the best photography tips i've learned for capturing your family perfectly, even on your iPhone.
If you're a mom trying to just get great photos of your family that you can frame, or if your an aspiring blogger who wants a curated and personal aesthetic consistently throughout your feed, these are some simple tips I've learned over the last few years that helped me do just that.
If you’re looking for step by step examples of how I edit my actual photos right now. Head over to this post. I walk you through everything step by step and show you how I use all my favorite apps.
Three things I focus on to keep my Instagram feed cohesive:
1. shooting [lighting + angles]
2. editing [presets, touch ups, and angles]
3. posting [9 grid]
90% of my photos I take on my iPhone X, and 50% of the time I use the portrait mode, it needs bright natural light to be crisp, so sometimes I can't use it to get the best shot. If I am using an actual camera, I'm usually using a Canon t3 that Jason bought for me 8 years ago. But truthfully, in my opinion, it's usually not the camera that makes the picture look good, it's the person taking it. It took me almost 3 years to finally feel like I kinda know what I'm doing at these are a few things I've learned that have helped me.
1. When shooting anything; people, food, scenery, selfies, be aware of your surroundings and don’t be afraid to take a few steps back and get more of the location in the picture. [you can always crop later]. A good rule of thumb I use when directing Jason to take a photo is to make sure you get our feet and our heads. It’s human nature to always want to take the image close to someone’s face but I like it when you get the whole picture of what’s happening in the image when you take it from farther away.
2. I almost always try and take my photos with natural light. If I’m outside, whoever is taking the picture [usually me] have them [or you] stand with your back to the sun. And try and avoid standing in the sunlight. Use a shaded area that still gets a good amount of natural light from the sun.
3. If you are shooting indoors, or with artificial lighting, you can get rid of the yellow tints by adjusting the yellow hues and the temperature of the image. [Lightroom does this best]. This is my favorite things I've learned so far. But when shooting, try and keep the lights off as much as possible and avoid using the flash. It’s easier to brighten the photo because it’s dark vs get rid of the yellow light or reflections from the glare of lights.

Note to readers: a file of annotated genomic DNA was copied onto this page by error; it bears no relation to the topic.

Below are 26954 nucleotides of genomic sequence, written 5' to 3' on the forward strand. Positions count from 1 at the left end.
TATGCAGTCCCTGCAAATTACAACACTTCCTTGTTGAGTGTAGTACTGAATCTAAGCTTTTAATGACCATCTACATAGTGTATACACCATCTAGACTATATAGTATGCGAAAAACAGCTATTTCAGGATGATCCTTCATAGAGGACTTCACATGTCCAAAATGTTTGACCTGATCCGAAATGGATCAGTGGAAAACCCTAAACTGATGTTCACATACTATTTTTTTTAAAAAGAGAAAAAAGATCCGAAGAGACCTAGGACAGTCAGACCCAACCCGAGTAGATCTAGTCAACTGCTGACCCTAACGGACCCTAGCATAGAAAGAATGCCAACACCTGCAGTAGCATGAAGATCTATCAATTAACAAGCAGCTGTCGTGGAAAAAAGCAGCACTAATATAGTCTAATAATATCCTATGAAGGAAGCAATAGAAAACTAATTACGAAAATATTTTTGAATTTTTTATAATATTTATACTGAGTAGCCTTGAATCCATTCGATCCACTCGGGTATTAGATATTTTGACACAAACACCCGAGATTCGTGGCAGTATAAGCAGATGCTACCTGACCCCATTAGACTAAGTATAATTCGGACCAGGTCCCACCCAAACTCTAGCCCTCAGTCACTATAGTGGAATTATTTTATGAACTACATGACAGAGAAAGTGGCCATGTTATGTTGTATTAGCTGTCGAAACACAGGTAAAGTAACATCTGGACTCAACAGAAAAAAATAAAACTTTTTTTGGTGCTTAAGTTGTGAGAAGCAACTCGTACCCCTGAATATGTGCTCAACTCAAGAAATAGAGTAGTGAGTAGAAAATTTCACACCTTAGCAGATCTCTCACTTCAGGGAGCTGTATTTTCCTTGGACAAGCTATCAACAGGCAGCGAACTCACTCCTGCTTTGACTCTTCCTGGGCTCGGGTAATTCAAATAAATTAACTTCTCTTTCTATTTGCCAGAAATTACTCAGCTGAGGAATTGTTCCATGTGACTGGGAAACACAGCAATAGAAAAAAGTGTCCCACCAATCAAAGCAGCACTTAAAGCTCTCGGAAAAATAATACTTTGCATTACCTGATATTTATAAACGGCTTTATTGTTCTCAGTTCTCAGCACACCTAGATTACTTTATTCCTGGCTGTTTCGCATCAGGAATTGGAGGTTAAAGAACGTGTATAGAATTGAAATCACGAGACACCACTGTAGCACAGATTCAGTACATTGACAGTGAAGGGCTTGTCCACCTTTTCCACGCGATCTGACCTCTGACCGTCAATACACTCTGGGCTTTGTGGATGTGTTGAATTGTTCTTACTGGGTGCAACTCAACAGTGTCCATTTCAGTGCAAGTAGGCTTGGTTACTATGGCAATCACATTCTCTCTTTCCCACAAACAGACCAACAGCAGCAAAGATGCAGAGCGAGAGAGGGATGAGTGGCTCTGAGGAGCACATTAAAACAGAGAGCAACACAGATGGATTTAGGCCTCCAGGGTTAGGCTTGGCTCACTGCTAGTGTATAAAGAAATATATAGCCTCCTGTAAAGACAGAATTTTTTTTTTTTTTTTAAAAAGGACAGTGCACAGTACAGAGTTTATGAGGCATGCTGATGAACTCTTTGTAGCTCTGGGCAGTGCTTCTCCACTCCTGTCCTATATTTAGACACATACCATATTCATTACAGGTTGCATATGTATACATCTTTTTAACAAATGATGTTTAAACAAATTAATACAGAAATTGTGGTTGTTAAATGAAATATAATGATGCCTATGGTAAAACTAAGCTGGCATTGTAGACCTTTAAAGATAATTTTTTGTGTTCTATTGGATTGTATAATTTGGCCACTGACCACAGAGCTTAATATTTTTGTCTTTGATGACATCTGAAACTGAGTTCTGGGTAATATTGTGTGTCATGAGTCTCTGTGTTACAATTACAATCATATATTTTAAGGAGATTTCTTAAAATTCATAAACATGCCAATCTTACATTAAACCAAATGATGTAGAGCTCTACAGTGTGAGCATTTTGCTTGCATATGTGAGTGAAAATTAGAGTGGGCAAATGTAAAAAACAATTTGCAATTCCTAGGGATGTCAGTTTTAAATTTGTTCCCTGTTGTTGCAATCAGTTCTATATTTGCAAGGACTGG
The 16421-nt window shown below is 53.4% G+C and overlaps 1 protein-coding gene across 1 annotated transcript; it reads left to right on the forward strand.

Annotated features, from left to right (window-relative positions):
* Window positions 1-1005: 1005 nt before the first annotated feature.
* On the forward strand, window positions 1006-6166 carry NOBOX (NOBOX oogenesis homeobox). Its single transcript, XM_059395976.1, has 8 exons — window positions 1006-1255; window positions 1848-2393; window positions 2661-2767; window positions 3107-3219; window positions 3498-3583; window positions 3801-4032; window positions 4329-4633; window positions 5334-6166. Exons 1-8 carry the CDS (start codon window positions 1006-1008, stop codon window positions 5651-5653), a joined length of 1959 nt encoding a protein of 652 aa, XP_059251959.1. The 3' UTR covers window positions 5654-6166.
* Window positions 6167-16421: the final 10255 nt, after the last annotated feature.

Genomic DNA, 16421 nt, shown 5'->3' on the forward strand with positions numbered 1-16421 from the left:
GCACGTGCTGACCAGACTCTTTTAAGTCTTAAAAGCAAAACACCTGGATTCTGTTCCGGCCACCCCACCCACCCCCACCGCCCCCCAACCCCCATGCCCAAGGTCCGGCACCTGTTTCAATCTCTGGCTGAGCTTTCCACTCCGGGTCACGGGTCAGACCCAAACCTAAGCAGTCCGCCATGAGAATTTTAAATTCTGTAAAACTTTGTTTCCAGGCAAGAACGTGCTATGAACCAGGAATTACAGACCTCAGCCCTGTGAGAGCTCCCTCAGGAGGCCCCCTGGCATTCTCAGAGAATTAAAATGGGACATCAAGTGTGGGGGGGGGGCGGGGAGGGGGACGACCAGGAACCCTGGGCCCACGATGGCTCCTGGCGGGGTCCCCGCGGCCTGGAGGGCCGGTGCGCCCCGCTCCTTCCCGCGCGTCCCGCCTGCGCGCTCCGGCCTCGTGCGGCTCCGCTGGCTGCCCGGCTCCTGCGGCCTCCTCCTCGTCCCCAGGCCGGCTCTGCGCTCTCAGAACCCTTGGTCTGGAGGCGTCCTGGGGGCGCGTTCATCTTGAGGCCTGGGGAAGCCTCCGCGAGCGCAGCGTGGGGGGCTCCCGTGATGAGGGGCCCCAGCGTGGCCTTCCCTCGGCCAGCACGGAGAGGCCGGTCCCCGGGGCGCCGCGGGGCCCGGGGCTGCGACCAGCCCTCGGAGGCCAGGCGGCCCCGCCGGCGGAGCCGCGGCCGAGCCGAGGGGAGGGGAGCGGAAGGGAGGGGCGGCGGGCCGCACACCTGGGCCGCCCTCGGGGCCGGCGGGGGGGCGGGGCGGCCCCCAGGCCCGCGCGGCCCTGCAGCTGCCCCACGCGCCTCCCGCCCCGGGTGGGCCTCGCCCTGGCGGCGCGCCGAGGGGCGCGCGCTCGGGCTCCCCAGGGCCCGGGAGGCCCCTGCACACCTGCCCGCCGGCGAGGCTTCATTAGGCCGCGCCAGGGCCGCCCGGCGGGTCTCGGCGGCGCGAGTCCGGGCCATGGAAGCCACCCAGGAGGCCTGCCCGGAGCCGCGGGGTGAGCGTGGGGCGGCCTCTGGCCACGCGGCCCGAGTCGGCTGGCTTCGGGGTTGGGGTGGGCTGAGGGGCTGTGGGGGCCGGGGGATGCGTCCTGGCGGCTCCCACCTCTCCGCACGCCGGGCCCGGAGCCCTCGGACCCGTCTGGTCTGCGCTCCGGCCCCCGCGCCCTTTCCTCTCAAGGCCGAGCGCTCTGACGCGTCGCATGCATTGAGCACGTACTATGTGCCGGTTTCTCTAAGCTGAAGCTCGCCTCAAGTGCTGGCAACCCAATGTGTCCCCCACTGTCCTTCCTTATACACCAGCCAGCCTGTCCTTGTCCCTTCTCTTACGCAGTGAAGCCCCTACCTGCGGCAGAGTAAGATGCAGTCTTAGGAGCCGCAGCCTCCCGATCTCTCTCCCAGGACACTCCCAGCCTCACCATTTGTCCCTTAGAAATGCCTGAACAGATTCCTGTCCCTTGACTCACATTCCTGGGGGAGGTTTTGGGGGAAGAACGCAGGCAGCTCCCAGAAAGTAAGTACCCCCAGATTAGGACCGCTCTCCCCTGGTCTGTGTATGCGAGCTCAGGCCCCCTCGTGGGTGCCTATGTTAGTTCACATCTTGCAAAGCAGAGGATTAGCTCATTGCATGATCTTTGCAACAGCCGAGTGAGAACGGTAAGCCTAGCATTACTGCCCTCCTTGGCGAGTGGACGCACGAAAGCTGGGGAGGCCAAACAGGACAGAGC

4. When you edit, keep your photos straight and centered. Use the crop/straighten tools and the perspective to adjust the angle vertically or horizontally. I will show you how to do this in SNAPSEED in this post, but you can use any app or just adjust them in your photo gallery in your phone. This helps with the rule of 3’s, by keeping your lines straight.
5. Use the rule of 3's in photography to align the photo. This is so simple but makes the biggest impact. The rule of thirds is applied by aligning a subject with the guidelines. The basic principle behind the rule of thirds is to imagine breaking an image down into thirds (both horizontally and vertically) so that you have 9 parts and creating a horizon so that your eye easily moves from square to square.
6. Set your scene first and make sure you’re taking the snap straight if you can. If you have time take a couple practice shots so you can see if a weird outlet or random thing stands out in the image. Try and take photos straight on so when you align your subject, don’t shoot from the side of it, shoot straight at it. Don’t be afraid to move around! Taking images from all angles you wouldn't normally think would be good, sometimes get you the best shot! If you end up with something in the image you want to edit, I use RETOUCH. Like this picture below actually had a vacuum leaning on the sliding glass door. I edited it out with two clicks.
7. Use your favorite preset or filter to keep all your photos consistent. Lightroom mobile is free and it is a professional photo editing app that usually you can editing in one click using purchased presets. Below are 6 images shot in very different settings and light but edited with the same filter. I’ll put some of my favorite presets in my post, How I create a consistent aesthetic in my photos. [other apps I use and love, snapseed, color story, and retouch].
8. This one is more for influencers or bloggers, but I use a planning app for my posts. I use planoly, it’s not a free one... but I’ve used it forever and I love it. I usually only post once a day but sometimes I get multiple images that day that I want to post so I save them in there. I store my hashtags and write and edit my captions ahead of time. This helps me see if a photo's colors or how I edited to fit into my aesthetic or if I need to adjust the exposure or temperature to fit the rest of the images before I actually post it.
9. This is a personal preference but I use the grid method [maybe it’s called something different] but I staged my photos to have one light and one darker photo each time. Which creates a grid that is easy on the eye.
10. Try, try and try again. The more you shoot, the better you will get. Same with editing. As you start to edit your photos, it will become second nature and then you'll learn another trick to making your photos the exact style and feel you are looking for.